Edge of Tomorrow Fails to Stick the Landing

edgetomorrowI, for one, am glad to see Tom Cruise settling into the science fiction genre. With Oblivion and now Edge of Tomorrow, he has moved up my list. Unfortunately, it appears that movie goers either don’t trust Cruise anymore, or they simply aren’t interested in quality science fiction thrillers not titled Matrix.

While Edge of Tomorrow hasn’t done well at the box office, it seems to be generating positive reviews. And I liked the movie. I didn’t like it quite as much as Oblivion. The key reason is the ending. No worries, no spoilers here. But the ending just didn’t work for me–not for this movie. For a simpler one, sure.

But it wasn’t so disappointing as to ruin the entire movie.

Cruise and his supporting actress, Emily Blunt, were both excellently cast and made the most of their parts. The Groundhog style time loop plot device worked for me. What makes the technique really work is the fact Cruise starts off as completely incapable of fighting. He describes himself in the movie as an ROTC student in college who lost his job and took a new one as a military recruiter. He’s a smooth talker who finds himself on the tip of the spear for reasons the film viewer is to assume revolve around politics and a scramble to cover asses.

While the reasoning isn’t totally clear, it sets up the main device of the movie–Cruise’s character replaying the same day over and over. Since he starts off as unskilled, it gives him all the more space to improve and mature and grow as a hero. His first several loops, he dies as an incompetent boob. Midway through the movie he is dying heroically, repeatedly. The contrast is what sells the device.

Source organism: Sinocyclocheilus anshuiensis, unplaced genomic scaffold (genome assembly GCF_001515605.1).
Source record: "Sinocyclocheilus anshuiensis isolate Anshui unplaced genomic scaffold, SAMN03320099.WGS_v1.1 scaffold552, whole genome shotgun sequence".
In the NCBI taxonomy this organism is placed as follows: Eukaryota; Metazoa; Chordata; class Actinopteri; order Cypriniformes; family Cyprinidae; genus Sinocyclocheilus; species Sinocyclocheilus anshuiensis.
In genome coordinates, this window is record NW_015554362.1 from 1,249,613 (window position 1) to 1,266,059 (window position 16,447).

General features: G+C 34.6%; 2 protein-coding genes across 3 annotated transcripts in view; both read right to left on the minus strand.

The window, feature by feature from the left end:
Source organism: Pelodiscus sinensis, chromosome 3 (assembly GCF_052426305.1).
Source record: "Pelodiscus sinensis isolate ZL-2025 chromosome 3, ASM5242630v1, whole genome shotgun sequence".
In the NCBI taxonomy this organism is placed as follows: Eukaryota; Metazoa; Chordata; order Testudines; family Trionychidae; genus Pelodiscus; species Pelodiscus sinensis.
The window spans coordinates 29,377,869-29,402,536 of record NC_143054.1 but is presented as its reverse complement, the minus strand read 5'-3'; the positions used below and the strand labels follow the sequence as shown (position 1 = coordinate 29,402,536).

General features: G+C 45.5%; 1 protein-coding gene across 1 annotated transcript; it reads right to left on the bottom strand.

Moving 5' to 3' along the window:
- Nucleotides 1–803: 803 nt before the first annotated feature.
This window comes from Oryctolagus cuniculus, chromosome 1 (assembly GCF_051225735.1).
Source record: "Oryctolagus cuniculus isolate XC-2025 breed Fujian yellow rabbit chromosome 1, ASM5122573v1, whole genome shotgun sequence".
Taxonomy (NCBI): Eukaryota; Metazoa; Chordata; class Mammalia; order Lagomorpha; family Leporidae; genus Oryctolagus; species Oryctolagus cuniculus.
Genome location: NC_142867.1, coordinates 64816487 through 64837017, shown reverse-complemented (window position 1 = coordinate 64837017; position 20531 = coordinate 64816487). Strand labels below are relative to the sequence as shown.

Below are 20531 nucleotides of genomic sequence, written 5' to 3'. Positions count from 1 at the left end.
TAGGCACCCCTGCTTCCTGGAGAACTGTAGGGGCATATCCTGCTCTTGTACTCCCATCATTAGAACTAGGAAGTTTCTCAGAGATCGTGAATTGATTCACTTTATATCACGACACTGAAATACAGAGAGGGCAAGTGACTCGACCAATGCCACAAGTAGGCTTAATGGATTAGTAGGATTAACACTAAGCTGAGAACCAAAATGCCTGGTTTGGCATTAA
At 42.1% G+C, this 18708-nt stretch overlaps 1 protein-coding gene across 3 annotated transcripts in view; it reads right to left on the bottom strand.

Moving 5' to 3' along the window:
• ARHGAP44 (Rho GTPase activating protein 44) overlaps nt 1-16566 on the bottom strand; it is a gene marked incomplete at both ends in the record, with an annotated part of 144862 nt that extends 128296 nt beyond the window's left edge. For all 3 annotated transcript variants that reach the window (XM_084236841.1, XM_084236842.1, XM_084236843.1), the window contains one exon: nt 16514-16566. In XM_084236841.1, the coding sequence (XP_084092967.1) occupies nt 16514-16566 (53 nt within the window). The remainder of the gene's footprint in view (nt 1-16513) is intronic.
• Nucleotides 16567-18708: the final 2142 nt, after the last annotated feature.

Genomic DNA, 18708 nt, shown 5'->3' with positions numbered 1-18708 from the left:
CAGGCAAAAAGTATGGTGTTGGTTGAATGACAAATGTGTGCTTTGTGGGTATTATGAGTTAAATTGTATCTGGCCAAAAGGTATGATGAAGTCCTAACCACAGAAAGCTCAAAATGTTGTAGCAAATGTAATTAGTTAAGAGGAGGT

And I’ll give the director and writer credit. Killing the main character over two dozen times in a movie can’t be an easy thing to pull of well. Each death has to ratchet up the urgency of the plot, or the deaths are going to get tedious. If the loop is progressing the whole device unravels. This is executed masterfully. And at times, even comically.

Even the method of getting out of the loop works fairly well. The explanation is a bit sketchy, but at least the film offers one with some scientific backing. Up to the very end, the only complaint I have is not seeing enough battle scenes against the alien enemy–the Mimics. But it is likely more would have been annoying to certain viewers. The nasty things are so brutally effective and quick that the battle scenes necessarily end decisively end in a matter of seconds.

Settling with these brief fight scenes is certainly a better option than going Iron Man III and trying to convince audiences that the human/mech warriors are able to stand up to infinite abuse.

Overall, director Doug Liman had his best showing since The Bourne Identity. And I’m grateful for both The Edge of Tomorrow and Oblivion for upping the main stream film bar for intelligent science fiction. (Oh, and I love the tag line.)

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